Synonyms for moreletii or Related words with moreletii
Examples of "moreletii"
Morelet's tree frog, "Agalychnis
" (Duméril, 1853)
The natural habitat of "M.
" consists of Central American pine-oak forests and cloud forests between above sea level.
" is native to southern Mexico, Guatemala, Honduras, El Salvador, and possibly Nicaragua.
The specific name, "
", is in honor of French naturalist Pierre Marie Arthur Morelet.
, commonly known as Morelet's alligator lizard, is a species of lizard in the family Anguidae. The species is endemic to Central America.
Problem insects include red imported fire ants ("Solenopsis invicta"), yellow crazy ants ("Anoplolepis gracilipes"), Black Portuguese millipede ("Ommatoiulus
"), Western honey bees ("Apis mellifera"), and European wasps ("Vespula germanica"; known elsewhere by the common name "German wasps").
American crocodiles, "Crocodylus acutus", are found in this land-locked, brackish lake in large numbers, and have instilled fear among the local community. It is one factor responsible for the poor development of the lake as an ecotourism project. Extensive studies have been reported on this species of American crocodile, as opposed to the Central American "Crocodylus
" and the South American "Crocodylus intermedius".
Morelet's crocodile "(Crocodylus
)", also known as the Mexican crocodile, is a modest sized crocodilian found only in fresh waters of the Atlantic regions of Mexico, Belize and Guatemala. It usually grows to about in length. It is a Least Concern species.
Two members of the glass-frog family Centrolenidae (Centrolenella fleischmanni, C. prosoblepon) and the hylid subfamily Phyllomedusinae (Agalychnis
, Pachymedusa dacnicolor) reflect near-infrared light (700 to 900 nanometers) when examined by infrared color photography. Infrared reflectance may confer adaptive advantage to these arboreal frogs both in thermoregulation and infrared cryptic coloration.
This department is also responsible for quarantine control on all plants, soil and animal products brought into the state. The Agricultural Protection Board [needs updating] is also part of this and responsible for the eradication of pests in Western Australia including the rainbow lorikeet, skeleton weed, and Portuguese millipedes ("Ommatoiulus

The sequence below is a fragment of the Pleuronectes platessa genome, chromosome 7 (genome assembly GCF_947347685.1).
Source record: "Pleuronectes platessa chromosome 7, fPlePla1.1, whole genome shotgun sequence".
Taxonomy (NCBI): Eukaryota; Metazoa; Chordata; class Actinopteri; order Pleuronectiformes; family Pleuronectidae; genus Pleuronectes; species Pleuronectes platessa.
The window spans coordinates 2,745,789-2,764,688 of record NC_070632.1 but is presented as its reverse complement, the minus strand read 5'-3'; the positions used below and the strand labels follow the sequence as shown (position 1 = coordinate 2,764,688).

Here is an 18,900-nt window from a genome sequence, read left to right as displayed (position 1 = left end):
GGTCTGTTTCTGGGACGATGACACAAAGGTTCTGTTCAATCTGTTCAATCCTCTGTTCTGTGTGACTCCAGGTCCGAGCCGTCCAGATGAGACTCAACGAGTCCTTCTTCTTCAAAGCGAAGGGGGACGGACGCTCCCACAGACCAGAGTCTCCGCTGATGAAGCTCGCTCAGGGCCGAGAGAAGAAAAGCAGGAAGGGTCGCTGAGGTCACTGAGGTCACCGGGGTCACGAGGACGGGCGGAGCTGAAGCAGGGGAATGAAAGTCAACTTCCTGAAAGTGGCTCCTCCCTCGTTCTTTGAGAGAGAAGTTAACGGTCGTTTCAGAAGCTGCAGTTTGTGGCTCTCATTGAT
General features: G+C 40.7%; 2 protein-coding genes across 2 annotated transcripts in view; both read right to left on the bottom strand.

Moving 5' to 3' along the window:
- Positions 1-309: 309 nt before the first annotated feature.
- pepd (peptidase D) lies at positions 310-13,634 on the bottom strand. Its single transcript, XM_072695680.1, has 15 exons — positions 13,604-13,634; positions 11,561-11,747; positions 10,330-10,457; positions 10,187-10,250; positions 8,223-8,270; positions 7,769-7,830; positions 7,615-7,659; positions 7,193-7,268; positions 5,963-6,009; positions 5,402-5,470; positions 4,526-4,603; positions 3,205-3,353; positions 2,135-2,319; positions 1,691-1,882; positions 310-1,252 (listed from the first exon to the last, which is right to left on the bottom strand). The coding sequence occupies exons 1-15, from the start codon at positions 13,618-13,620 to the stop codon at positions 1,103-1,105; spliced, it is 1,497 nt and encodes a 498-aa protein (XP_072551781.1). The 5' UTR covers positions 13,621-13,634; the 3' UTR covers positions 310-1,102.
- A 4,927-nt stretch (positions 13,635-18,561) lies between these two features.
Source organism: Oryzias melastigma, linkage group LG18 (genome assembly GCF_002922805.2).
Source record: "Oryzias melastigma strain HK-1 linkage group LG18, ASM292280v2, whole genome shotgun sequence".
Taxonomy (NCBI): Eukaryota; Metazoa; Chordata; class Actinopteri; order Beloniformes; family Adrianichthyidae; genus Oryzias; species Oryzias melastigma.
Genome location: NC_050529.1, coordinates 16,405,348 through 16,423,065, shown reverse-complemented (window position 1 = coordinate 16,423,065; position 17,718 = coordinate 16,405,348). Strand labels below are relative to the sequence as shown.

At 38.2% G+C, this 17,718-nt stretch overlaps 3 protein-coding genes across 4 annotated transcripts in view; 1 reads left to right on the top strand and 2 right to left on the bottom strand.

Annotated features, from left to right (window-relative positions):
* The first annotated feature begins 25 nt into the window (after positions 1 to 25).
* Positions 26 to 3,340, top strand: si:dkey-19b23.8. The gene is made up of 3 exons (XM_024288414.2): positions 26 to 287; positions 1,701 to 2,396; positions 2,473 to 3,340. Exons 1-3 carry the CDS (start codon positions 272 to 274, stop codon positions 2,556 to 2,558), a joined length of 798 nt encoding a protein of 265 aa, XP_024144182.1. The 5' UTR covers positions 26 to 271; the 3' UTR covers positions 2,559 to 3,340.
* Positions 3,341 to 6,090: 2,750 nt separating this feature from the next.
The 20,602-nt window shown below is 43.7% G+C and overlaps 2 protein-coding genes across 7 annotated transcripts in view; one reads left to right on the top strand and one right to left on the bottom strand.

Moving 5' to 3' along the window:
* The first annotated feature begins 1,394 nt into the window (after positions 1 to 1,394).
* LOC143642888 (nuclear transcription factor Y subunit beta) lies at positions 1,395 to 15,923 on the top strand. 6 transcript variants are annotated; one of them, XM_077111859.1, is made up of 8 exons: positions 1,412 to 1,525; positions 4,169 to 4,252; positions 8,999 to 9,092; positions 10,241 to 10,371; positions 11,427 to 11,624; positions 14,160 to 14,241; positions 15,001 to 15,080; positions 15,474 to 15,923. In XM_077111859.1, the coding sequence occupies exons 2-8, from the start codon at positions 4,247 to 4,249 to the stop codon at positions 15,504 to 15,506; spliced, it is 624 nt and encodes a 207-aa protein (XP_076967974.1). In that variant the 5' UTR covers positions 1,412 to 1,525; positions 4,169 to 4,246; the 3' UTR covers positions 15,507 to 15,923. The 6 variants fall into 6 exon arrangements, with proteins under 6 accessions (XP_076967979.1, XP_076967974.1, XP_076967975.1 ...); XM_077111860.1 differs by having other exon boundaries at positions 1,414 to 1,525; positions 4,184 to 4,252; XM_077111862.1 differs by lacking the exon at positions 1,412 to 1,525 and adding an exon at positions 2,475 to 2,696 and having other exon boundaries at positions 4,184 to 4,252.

Local wildlife includes the following species, some of which are highly endangered: jaguar ("Panthera onca"), puma ("Felis concolor"), ocelot ("Leopardus wiedii"), Baird's tapir ("Tapirus bairdii"), red brocket deer ("Mazama americana"), howler monkey ("Alouatta pigra"), red snook ("Petenia splendida"), Morelet's Crocodile ("Crocodylus
") and the ocellated turkey ("Agriocharis ocellata").
Morelet's tree frog ("Agalychnis
") is a species of tree frog of family Hylidae. It belongs to the leaf frog subfamily (Phyllomedusinae), and is found in Belize, El Salvador, Guatemala, Honduras, and Mexico. They have also been called black-eyed leaf frog and popeye hyla.
78 different species of reptiles and amphibians have been documented in Shipstern Conservation & Management Area. They include salamanders, frogs, toad, iguanas, snakes and the Morelet's crocodile ("Crocodylus
"). Due to overharvesting, the Mexican musk turtle ("Staurotypus triporcatus") has probably disappeared from the area. Other turtles, among which the scorpion mud turtle ("Kinosternon scorpioides"), the furrowed wood turtle ("Rhinoclemmys areolata") or the white-lipped mud turtle (Kinosternon leucostomum), are still fairly common.
Ommatoiulus moreleti (spelt "
" in older publications), commonly known as the Portuguese millipede, is a herbivorous millipede native to the southern Iberian Peninsula where it shares its range with other "Ommatoiulus" species. From here, it has spread by international commerce to a number of new localities. This species was accidentally introduced into Australia without its natural enemies and has since become an invasive pest. A number of methods have been developed to manage this millipede.
This lake has more than 100 important indigenous species such as the giant cichlid ("Petenia splendida"), crocodiles ("Crocodylus
" and "Crocodylus acutus"), jaguars ("Panthera onca"), Pumas ("Puma concolor"), White-tailed deer ("Odocoileus virginianus"), red brocket ("Mazana americana"), and several bird species, including parrots, toucans, and macaws. On its northeast shore is the "Cerro Cahui Protected Biotope", a natural reserve for butterflies is a reserve is home to toucans, spider monkeys ("Ateles geoffroyi"), howler monkeys ("Alouatta palliata", "Alouatta pigra"), and many other rain forest species.